by Sarah Einselen
Carroll Junior-Senior High School science teachers may get double their classroom space by the time next school year starts.
School board members last Wednesday approved advertising for bids on a project to add two new high school science classrooms and renovate four existing ones to make two other large science classrooms.
Board members have about $1.6 million set aside for the project, according to superintendent Chris Lagoni. The renovations have been part of the board’s strategic plan for some time now, he said, and will be financed out of a $1.8 million bond issue that was passed about 1 1/2 years ago.
That means the project should be paid off by July, he said, before the scheduled completion of construction in August.
Plans are for construction to begin in March.
The two existing 1,100-square-foot high school biology and chemistry classrooms will be renovated to form one large classroom equipped with technology to allow presentations and group work. That’s likely to include cameras at lab tables to enable the whole classroom to see video of one experiment and screens at the back of a classroom that show the same presentation as what’s on the front screen.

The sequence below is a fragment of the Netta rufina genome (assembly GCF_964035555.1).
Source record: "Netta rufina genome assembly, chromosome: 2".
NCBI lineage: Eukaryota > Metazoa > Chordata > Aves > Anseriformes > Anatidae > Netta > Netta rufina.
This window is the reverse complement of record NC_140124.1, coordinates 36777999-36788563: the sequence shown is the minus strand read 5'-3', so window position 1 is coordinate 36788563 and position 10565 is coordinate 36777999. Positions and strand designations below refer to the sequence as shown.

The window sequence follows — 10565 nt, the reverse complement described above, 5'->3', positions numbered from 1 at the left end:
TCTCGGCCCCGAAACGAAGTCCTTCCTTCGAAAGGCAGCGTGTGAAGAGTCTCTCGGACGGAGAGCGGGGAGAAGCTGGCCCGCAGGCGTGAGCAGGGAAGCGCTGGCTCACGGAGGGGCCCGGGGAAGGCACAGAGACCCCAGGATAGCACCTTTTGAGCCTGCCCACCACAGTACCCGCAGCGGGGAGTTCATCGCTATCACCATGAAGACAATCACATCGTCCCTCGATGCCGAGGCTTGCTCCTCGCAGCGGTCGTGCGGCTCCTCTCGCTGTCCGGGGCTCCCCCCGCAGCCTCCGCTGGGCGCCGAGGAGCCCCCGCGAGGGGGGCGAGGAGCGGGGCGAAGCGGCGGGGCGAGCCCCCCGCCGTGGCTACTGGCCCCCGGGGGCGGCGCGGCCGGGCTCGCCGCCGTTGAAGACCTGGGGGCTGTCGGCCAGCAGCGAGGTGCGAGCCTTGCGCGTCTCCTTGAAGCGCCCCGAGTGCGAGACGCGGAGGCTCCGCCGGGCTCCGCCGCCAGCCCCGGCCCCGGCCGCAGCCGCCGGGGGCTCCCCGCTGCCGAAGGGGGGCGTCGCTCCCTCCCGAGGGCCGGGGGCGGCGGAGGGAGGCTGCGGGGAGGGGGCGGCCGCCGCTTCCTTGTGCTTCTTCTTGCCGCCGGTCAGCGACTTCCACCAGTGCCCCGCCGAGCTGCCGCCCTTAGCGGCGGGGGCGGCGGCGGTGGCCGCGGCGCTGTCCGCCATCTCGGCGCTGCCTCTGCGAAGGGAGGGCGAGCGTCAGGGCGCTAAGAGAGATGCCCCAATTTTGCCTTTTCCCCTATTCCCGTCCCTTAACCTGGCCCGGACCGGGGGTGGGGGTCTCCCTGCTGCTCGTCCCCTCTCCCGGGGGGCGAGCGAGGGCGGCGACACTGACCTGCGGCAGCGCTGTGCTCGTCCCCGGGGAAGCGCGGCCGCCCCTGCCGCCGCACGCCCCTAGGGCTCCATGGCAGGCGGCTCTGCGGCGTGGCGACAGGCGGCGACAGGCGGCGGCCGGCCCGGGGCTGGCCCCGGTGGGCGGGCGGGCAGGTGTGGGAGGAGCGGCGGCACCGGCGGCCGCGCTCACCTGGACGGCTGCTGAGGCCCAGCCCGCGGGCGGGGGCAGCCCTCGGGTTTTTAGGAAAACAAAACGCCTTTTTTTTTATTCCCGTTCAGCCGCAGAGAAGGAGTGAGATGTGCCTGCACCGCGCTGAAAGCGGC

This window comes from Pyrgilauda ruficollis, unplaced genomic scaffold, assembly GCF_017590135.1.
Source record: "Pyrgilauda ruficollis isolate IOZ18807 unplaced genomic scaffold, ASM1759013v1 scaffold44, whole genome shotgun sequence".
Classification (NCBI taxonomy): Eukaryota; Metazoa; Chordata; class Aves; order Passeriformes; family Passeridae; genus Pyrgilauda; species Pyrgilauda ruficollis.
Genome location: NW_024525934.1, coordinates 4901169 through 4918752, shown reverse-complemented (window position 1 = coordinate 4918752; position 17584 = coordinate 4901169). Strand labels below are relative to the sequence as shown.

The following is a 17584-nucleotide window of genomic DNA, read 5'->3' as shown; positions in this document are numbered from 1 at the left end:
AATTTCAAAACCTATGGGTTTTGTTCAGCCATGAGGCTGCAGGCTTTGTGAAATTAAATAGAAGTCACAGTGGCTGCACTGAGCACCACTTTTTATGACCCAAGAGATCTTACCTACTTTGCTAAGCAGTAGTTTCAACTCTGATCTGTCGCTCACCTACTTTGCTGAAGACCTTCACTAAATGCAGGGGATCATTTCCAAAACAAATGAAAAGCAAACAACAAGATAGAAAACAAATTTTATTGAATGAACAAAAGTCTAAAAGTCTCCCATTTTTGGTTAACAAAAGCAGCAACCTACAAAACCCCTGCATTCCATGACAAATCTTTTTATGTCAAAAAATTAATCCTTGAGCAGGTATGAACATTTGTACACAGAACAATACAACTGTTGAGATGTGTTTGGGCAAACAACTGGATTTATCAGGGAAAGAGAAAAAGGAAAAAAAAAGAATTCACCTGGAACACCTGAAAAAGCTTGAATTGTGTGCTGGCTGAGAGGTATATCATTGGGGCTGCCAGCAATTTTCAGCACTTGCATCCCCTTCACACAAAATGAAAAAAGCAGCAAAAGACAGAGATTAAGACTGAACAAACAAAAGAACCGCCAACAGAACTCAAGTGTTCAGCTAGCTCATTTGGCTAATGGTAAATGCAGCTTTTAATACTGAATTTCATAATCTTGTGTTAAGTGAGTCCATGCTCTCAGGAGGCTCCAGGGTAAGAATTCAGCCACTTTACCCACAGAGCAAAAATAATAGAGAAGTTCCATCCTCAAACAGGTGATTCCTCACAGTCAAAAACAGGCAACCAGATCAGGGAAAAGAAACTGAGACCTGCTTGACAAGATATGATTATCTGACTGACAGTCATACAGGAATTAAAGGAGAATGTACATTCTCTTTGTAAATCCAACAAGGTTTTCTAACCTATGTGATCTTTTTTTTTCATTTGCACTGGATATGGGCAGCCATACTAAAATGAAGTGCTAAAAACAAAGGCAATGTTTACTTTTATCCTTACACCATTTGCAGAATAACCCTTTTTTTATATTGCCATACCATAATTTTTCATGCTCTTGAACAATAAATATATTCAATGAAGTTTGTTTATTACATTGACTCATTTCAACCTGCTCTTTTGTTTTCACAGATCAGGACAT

An additional 2,000-square-foot classroom will be built onto the high school end of the building, too, and the existing physics lab will be updated.
On the junior high side, the two existing junior high science classrooms will also be renovated into one large classroom and an additional large classroom will be added, as well.
About 5,000 square feet will be added in all, though the number of classrooms will remain the same.
Renovation plans include efforts to accommodate an upcoming educational emphasis on writing and public speaking within the school’s science classes.
“We have really tried to design a lot of what’s going on in the science classrooms around the Common Core and these simple concepts of writing about something, talking about something,” Lagoni said.
It’s also meant to prepare students for jobs after graduation.
“Employers say they want employees of the future who can articulate or are good at doing presentations, that can talk about their products or talk intelligently in groups and lead groups,” Lagoni added.
An architect from the firm Barton Coe Vilamaa is working with the Carroll school board and with staff from Envoy, an Indianapolis project management company hired to oversee the actual construction.
Once work begins this spring, it may get hectic around the school, said Lagoni.
“We’ll just ask our parents to be patient, and our bus drivers,” he said. “We’ll work through it but the payoff will be worth it.”
Sarah Einselen is news editor for the Pharos-Tribune. She can be reached at email@example.com or 574-732-5151.